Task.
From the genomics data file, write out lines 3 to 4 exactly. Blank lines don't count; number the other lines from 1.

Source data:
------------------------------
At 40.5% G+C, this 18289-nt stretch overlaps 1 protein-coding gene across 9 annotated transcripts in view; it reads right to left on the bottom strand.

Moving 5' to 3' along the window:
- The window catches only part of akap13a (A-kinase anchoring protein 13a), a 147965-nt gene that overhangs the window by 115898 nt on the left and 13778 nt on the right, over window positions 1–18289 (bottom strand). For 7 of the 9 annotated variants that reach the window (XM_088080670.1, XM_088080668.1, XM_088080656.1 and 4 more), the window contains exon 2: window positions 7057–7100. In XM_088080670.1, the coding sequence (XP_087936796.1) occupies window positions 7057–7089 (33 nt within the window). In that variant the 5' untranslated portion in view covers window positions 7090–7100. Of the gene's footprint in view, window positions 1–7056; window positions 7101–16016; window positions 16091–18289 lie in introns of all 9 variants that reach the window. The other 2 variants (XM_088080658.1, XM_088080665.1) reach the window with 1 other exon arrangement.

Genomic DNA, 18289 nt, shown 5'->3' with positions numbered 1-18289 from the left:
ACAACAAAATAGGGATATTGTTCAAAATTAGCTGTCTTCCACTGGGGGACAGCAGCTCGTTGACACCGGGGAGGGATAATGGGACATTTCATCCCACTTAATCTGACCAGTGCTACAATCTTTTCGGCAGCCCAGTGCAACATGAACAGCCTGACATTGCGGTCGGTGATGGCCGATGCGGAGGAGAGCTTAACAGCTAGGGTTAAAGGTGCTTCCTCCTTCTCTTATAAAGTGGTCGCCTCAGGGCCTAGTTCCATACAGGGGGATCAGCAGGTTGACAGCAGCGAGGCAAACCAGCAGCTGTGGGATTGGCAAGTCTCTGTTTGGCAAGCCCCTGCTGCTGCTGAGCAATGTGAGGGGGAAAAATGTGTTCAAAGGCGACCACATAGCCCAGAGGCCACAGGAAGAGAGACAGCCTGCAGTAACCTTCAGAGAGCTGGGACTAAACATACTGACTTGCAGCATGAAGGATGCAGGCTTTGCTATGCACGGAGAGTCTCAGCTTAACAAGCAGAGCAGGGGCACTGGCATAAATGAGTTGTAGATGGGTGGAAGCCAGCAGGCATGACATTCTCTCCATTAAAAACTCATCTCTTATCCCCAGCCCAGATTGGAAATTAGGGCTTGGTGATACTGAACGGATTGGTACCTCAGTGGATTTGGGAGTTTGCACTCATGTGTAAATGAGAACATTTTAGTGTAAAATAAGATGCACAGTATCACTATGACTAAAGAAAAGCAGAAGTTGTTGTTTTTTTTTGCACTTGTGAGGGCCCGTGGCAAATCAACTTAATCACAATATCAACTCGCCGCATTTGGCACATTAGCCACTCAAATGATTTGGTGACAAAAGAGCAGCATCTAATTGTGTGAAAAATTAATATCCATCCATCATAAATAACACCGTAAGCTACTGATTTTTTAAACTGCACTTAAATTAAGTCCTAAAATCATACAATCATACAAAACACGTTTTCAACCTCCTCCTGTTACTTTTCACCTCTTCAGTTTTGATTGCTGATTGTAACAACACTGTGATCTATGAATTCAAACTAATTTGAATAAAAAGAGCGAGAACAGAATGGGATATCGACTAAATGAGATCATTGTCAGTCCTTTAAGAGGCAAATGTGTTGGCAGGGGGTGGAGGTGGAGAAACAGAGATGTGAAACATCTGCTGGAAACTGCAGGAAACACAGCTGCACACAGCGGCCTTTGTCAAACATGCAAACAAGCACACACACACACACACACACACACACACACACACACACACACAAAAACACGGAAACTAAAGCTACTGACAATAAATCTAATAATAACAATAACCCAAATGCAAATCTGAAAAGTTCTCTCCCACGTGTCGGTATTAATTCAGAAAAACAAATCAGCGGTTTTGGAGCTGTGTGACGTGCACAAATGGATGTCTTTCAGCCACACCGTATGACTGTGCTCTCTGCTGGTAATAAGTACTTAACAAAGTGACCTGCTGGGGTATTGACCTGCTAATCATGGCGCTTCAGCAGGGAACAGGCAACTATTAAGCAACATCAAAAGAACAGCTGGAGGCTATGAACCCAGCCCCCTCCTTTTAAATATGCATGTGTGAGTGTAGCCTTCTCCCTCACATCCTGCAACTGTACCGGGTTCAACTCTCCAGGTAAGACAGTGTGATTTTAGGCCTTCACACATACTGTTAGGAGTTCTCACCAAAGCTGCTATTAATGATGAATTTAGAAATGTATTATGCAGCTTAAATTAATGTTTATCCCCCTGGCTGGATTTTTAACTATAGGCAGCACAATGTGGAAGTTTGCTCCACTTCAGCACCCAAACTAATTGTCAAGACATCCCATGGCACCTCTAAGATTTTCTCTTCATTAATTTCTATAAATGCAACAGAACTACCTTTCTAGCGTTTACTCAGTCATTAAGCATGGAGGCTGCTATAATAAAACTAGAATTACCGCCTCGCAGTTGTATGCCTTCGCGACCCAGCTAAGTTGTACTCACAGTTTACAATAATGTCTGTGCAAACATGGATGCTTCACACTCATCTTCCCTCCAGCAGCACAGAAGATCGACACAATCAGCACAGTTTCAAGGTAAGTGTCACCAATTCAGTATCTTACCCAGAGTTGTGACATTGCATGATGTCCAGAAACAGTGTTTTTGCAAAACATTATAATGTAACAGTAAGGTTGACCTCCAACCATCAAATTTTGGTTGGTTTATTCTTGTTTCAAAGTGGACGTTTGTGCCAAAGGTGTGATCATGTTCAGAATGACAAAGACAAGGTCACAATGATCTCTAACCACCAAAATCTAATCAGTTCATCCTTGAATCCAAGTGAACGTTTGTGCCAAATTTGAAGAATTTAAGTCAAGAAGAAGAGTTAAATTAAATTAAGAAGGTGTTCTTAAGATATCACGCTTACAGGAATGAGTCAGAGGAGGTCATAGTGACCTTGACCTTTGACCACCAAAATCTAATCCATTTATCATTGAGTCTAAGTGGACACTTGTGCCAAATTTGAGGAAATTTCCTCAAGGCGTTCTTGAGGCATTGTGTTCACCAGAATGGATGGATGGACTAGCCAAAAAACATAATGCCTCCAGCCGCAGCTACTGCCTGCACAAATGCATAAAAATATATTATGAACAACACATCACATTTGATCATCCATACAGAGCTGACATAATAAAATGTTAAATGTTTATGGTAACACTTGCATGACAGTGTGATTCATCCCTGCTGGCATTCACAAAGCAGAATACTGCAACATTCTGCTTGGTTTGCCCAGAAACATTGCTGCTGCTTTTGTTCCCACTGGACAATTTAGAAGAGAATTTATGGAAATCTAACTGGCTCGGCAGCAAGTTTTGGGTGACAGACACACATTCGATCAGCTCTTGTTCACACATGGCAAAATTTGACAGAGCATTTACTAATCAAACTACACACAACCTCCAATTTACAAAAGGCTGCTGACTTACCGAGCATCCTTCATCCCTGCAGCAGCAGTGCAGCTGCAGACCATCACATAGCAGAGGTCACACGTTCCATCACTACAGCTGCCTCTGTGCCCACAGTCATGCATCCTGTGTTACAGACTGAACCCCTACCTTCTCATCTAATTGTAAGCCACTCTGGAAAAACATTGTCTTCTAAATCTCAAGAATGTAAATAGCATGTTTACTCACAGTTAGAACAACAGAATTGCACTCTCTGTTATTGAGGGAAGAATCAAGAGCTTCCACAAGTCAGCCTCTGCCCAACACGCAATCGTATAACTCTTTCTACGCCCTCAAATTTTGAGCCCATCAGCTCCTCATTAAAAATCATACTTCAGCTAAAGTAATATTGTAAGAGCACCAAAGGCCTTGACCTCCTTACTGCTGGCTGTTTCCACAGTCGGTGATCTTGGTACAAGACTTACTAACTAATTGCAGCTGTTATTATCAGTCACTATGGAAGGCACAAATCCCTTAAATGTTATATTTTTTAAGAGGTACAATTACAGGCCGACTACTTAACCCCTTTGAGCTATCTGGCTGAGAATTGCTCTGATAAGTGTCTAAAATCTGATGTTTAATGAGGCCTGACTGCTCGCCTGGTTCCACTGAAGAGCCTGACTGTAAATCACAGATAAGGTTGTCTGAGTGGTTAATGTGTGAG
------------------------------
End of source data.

- The window catches only part of akap13a (A-kinase anchoring protein 13a), a 147965-nt gene that overhangs the window by 115898 nt on the left and 13778 nt on the right, over window positions 1–18289 (bottom strand). For 7 of the 9 annotated variants that reach the window (XM_088080670.1, XM_088080668.1, XM_088080656.1 and 4 more), the window contains exon 2: window positions 7057–7100. In XM_088080670.1, the coding sequence (XP_087936796.1) occupies window positions 7057–7089 (33 nt within the window). In that variant the 5' untranslated portion in view covers window positions 7090–7100. Of the gene's footprint in view, window positions 1–7056; window positions 7101–16016; window positions 16091–18289 lie in introns of all 9 variants that reach the window. The other 2 variants (XM_088080658.1, XM_088080665.1) reach the window with 1 other exon arrangement.

Genomic DNA, 18289 nt, shown 5'->3' with positions numbered 1-18289 from the left: